Police presence has increased in Fallowfield with the influx of thousands of new students. With them has come warnings to students that drinking in public places is against the law.
The Anti-social Behaviour, Crime and Policing Act 2014 states that it is an offence to continue drinking when asked to stop by a Police Officer. This is often loosely enforced in student areas. When on any night of the week, students can be found drinking at bus stops at on the way to night clubs and bars.
However, for the start of the new academic term, the Police have begun a new campaign in Fallowfield. At bus stops posters can be found that make it clear they are ‘Alcohol Free Areas’, explaining that it is illegal for students to drink while waiting for the bus to head off for a night out.
The focus of the legislation is to ‘put victims first’. The intention is that local Fallowfield residents would face less antisocial behaviour due to students not being able to drink on the streets of residential areas. Greater Manchester Police emphasises that drinking publicly constitutes anti-social behaviour, and that this is “an aggressive and destructive activity that intimidates, threatens and causes distress”.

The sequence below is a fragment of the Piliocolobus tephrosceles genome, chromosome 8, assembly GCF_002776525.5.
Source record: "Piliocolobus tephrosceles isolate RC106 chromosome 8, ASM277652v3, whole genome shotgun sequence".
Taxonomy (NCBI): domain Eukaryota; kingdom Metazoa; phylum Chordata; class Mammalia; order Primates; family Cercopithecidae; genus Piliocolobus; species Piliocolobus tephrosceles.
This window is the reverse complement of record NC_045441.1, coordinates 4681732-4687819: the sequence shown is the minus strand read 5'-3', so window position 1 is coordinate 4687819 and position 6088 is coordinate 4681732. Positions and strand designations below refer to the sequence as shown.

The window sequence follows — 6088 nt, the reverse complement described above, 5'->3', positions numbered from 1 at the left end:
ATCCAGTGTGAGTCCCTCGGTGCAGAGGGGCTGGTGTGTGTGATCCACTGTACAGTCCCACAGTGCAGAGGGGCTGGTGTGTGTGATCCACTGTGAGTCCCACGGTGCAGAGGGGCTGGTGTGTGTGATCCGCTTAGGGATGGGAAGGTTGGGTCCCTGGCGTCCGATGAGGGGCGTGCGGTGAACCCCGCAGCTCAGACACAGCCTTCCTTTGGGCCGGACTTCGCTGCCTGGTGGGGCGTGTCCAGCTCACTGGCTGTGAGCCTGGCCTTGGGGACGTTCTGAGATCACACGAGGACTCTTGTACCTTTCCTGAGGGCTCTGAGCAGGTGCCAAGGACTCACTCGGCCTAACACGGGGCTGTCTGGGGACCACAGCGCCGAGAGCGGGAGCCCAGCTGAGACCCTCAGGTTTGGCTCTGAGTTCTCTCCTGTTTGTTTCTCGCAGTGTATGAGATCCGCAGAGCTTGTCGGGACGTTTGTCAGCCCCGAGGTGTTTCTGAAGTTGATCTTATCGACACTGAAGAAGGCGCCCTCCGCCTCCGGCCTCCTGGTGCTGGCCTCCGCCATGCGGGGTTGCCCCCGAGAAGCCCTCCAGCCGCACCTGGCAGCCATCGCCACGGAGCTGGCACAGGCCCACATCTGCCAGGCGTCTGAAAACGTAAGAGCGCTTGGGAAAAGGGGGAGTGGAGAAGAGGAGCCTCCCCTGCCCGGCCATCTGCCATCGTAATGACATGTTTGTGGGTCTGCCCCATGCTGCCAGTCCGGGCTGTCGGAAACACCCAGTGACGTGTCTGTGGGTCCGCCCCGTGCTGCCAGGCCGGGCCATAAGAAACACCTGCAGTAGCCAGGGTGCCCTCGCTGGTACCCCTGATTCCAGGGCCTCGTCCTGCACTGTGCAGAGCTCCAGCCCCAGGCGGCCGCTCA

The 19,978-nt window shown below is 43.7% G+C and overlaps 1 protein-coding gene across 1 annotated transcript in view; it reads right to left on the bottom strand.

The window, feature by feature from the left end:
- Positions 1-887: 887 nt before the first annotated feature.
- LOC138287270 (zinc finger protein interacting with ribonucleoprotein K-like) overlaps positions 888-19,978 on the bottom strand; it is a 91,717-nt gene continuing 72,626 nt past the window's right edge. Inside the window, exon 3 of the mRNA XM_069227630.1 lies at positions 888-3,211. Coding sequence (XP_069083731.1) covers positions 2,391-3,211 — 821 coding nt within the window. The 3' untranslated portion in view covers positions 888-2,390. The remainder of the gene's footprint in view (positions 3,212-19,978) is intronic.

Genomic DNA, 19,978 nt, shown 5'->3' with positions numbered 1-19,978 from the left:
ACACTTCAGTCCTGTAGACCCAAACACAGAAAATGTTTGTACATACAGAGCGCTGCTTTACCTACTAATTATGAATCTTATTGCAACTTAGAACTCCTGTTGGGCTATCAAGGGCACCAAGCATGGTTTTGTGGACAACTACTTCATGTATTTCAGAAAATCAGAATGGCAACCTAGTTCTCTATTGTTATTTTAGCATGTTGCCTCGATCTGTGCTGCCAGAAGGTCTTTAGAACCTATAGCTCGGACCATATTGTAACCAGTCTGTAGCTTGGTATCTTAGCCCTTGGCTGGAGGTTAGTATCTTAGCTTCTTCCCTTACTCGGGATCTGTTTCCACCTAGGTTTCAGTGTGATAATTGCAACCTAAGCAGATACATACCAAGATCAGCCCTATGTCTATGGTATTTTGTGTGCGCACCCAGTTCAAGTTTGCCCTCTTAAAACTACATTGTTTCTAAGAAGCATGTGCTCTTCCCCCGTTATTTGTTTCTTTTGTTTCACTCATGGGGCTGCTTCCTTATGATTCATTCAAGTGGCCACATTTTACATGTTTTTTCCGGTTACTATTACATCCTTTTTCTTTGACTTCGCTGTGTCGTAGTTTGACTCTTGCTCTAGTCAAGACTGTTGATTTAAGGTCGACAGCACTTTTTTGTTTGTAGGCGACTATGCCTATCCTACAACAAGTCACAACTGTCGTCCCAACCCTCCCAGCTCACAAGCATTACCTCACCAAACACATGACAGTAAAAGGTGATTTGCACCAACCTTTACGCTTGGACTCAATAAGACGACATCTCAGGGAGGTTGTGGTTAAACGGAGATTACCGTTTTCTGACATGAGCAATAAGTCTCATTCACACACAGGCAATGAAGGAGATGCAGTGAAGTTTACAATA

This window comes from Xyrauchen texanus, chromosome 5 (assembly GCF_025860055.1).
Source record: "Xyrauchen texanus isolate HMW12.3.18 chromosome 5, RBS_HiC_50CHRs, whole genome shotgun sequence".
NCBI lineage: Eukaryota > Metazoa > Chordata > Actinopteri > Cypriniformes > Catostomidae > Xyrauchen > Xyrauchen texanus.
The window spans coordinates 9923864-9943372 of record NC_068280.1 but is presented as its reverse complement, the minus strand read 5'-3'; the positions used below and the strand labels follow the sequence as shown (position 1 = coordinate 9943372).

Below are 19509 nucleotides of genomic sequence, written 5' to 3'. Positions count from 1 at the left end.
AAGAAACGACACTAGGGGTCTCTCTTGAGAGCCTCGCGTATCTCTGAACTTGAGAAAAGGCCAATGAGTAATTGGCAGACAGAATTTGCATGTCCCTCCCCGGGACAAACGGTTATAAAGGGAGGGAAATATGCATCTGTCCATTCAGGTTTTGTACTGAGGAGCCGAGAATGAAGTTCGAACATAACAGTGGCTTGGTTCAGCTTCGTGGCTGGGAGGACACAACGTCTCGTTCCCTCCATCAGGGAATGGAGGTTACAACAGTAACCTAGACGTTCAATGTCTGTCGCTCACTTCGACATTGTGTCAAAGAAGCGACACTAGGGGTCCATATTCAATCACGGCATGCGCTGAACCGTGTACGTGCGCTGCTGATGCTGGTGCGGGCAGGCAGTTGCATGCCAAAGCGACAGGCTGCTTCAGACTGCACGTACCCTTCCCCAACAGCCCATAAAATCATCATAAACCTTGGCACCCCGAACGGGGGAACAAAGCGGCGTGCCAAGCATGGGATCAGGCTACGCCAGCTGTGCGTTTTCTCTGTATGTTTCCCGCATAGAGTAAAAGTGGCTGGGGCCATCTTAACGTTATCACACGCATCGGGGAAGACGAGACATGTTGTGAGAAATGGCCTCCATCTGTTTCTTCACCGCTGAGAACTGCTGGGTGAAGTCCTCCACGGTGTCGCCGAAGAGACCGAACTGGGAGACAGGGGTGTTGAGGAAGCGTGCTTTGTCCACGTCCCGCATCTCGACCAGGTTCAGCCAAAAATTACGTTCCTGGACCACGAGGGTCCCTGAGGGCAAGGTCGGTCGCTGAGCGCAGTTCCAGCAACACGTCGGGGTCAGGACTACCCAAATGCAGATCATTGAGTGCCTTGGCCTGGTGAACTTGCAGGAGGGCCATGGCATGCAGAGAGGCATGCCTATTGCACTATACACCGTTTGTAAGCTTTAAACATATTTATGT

This campaign reignites concerns that the act limits young people from using public places as they wish, even if they are following the law and acting appropriately. It has been criticised that students are being targeted for loud behaviour when going on nights out, instead of the Police tackling high levels of crime in the Fallowfield area.
Since 2005, the number of anti-social behaviour cases has decreased year on year. However, Manchester came out on top of the national table for the most incidents of anti-social behaviour being reported. This highlights that either behaviour is worse in the Greater Manchester region, or that residents are more likely to report anti-social behaviour to the police.